Baking Soda is also a leavening agent BUT they are used for different purposes…The differences


Sugars…Refined and raw sugars are used to sweeten and flavour many different dishes…cakes, bakes, pastries, cookies, desserts and even savoury just a little sugar brings out the sweetness of the tomato.

Brown sugar…Dark, unrefined sugars have a rich caramel flavour. There are quite a few different types of brown sugar…Light and dark muscovado (brown) sugar and dark molasses sugar. The rule of thumb is the darker the sugar the more intense the flavour. Palm sugar is my sugar of choice here and quite recently I came across banana flower sugar.

Castor sugar/superfine sugar…Is a fine-grained white sugar which is used in baking cakes and biscuits( cookies)

Demerara/raw sugar… A large crystallized sugar with a rich, slightly honeyish flavour. It is great for adding texture to cookies( biscuits) and coffee.

Granulated sugar…This refined white sugar has large crystals. It is used for sweetening drinks and everyday cooking, it can also be used as a crunchy cookie or cake topping…lovely mixed with lemon or orange juice and poured on top of a warm cake…It gives a lovely citrus crunch. It can also be used in a crumble topping for extra texture.

Icing/Confectioners sugar…The finest of all refined sugars this sugar has a powdery texture and is ideal for dusting cakes, confectionery, desserts and cookies(biscuits) such a sim0le effective decoration especially if feathered or a stencil is used. It is also used for making icing for caked or sweetening flavoured creams…

If you are setting up your store cupboard from scratch I would first decide on a suitable dry, dark cupboard and make sure you have adequate is good I save all my glass containers I soak the labels off and indeed I have so many now I could start a shop…lol…seriously though glass can be cleaned sterilised and used over and over again plus it can be used in the fridge and freezer as well as your store cupboard.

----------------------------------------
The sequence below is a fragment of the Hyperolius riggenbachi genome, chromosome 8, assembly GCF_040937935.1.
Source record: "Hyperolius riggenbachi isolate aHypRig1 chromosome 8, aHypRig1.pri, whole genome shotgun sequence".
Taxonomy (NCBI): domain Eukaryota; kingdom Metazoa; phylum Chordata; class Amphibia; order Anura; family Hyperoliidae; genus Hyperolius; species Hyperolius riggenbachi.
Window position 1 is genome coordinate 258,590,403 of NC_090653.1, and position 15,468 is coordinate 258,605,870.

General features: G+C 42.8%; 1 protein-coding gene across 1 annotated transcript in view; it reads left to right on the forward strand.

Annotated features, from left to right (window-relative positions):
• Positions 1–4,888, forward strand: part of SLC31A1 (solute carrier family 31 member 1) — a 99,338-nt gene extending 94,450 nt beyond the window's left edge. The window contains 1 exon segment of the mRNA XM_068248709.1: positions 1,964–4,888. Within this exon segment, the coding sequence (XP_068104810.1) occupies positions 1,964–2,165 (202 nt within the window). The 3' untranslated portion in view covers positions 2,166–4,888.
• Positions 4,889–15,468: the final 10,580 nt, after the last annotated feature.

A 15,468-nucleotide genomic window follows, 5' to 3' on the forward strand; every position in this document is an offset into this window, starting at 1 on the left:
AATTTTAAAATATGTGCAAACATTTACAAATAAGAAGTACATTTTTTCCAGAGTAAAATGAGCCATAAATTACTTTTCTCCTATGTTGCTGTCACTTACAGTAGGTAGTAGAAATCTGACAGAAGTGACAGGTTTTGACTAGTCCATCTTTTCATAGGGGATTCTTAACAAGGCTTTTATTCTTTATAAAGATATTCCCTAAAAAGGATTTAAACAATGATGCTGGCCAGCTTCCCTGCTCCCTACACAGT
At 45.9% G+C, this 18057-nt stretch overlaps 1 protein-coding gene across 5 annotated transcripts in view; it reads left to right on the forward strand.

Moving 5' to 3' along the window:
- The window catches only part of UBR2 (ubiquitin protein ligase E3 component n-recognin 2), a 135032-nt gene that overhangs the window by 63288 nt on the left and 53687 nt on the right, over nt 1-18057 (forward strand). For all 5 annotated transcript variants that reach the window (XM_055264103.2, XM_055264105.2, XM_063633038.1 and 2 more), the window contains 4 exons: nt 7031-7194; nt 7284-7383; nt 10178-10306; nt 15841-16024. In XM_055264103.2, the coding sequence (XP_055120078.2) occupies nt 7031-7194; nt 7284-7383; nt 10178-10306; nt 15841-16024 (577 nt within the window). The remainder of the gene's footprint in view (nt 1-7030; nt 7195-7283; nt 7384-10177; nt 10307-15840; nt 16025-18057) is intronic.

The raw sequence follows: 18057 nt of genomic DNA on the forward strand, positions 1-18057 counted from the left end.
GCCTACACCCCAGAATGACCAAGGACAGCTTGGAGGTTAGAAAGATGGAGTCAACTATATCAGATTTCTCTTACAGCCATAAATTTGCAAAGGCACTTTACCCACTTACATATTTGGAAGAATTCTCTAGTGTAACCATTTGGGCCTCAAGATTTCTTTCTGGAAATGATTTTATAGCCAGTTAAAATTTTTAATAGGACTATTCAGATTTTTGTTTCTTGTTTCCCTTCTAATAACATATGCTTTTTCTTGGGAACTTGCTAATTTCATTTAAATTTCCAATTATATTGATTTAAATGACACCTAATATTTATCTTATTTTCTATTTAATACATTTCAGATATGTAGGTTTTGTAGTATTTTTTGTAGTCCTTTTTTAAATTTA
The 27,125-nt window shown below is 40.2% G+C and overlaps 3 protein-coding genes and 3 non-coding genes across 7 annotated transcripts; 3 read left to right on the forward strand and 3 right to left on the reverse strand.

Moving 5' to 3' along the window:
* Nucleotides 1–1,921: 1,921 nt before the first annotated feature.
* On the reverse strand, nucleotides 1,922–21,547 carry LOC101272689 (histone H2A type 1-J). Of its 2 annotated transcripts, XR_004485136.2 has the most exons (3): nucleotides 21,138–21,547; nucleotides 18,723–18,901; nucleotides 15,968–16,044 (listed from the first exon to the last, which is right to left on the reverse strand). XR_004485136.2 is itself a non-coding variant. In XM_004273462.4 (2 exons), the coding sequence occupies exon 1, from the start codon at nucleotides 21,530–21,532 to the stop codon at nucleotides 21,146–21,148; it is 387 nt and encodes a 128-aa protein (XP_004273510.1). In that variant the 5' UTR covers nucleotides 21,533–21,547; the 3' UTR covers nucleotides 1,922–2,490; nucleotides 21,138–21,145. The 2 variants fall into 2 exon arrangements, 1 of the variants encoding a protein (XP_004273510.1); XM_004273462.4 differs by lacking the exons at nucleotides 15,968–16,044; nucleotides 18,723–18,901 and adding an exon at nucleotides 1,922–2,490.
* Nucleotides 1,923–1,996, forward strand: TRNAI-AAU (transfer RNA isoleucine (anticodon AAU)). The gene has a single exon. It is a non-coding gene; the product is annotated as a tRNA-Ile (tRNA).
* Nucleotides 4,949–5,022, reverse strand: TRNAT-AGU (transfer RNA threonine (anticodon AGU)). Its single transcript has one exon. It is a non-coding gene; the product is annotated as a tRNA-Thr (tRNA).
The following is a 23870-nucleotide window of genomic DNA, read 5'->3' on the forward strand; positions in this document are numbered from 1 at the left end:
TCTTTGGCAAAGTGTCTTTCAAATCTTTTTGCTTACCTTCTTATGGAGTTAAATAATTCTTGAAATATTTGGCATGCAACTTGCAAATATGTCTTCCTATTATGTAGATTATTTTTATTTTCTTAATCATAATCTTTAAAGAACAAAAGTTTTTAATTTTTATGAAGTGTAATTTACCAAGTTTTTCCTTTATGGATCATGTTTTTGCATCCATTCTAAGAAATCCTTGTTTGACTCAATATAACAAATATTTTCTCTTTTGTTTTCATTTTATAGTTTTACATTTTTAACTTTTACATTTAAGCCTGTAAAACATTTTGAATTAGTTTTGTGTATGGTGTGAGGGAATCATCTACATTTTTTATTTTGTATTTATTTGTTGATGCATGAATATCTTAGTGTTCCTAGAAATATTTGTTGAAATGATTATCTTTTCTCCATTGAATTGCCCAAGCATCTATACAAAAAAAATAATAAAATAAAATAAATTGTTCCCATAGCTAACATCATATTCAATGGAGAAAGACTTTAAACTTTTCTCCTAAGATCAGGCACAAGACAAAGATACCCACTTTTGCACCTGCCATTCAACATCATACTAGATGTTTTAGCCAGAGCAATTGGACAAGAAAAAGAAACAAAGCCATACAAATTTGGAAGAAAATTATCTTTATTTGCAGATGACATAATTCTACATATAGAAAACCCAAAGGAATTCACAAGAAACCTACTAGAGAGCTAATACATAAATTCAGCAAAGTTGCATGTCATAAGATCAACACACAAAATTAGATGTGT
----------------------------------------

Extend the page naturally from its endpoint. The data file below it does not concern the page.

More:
Before you go shopping for flour and sugar…Source some favourite recipes and write your list…Plus before you go and buy that great deal on flour or sugar check the shelf life there is no good buying cheap money saving packets by the kilo if you don’t bake cakes often …

Start small and monitor how it goes…what do you use the most? we all use more of certain food staples than others so don’t get stuck with something you hardly ever use…

For example, I use more rice flour and raw sugar than I do icing sugar…SO I buy small quantities also because it is so humid here it goes hard and lumpy.

It takes me a while to get into the right frame of mind and have a recce of my store cupboard but it’s such a lovely feeling when it’s done …Now you have completed sorting your flour and sugar it’s now time to get your favourite tipple and a book and put those feet up…

Part 1 is finished...Flour and Sugar are all neat and shipshape…Next Thursday it’s Part 2  where we sort those packets of pasta and noodles until then stay safe, be well and as always… I look forward to your comments xx

28 thoughts on “This week in my kitchen…Store Cupboard Basics…Part 1…Flours and Sugars…

  1. Pingback: CarolCooks2 weekly roundup… 8th -14th May 2022-Monday Musings, Health, Food Review “” and Saturday Snippets where “Glass” is my prompt. | Retired? No one told me!

  2. Maddie Cochere

    Hi Carol! Early 2020, the start of the pandemic, I went to the store for groceries and was shocked to find nothing on the shelves. No meat, no milk, no eggs … so little food. Once I realized the world was not ending, I started right then and there to stock a pantry. You are so smart to advise this to your readers. I bought a good amount of flour at the time, put most of it in air-tight containers and put them in my freezer. Flour will last up to two years in the freezer. (Some sites say indefinitely.) Thanks for the information!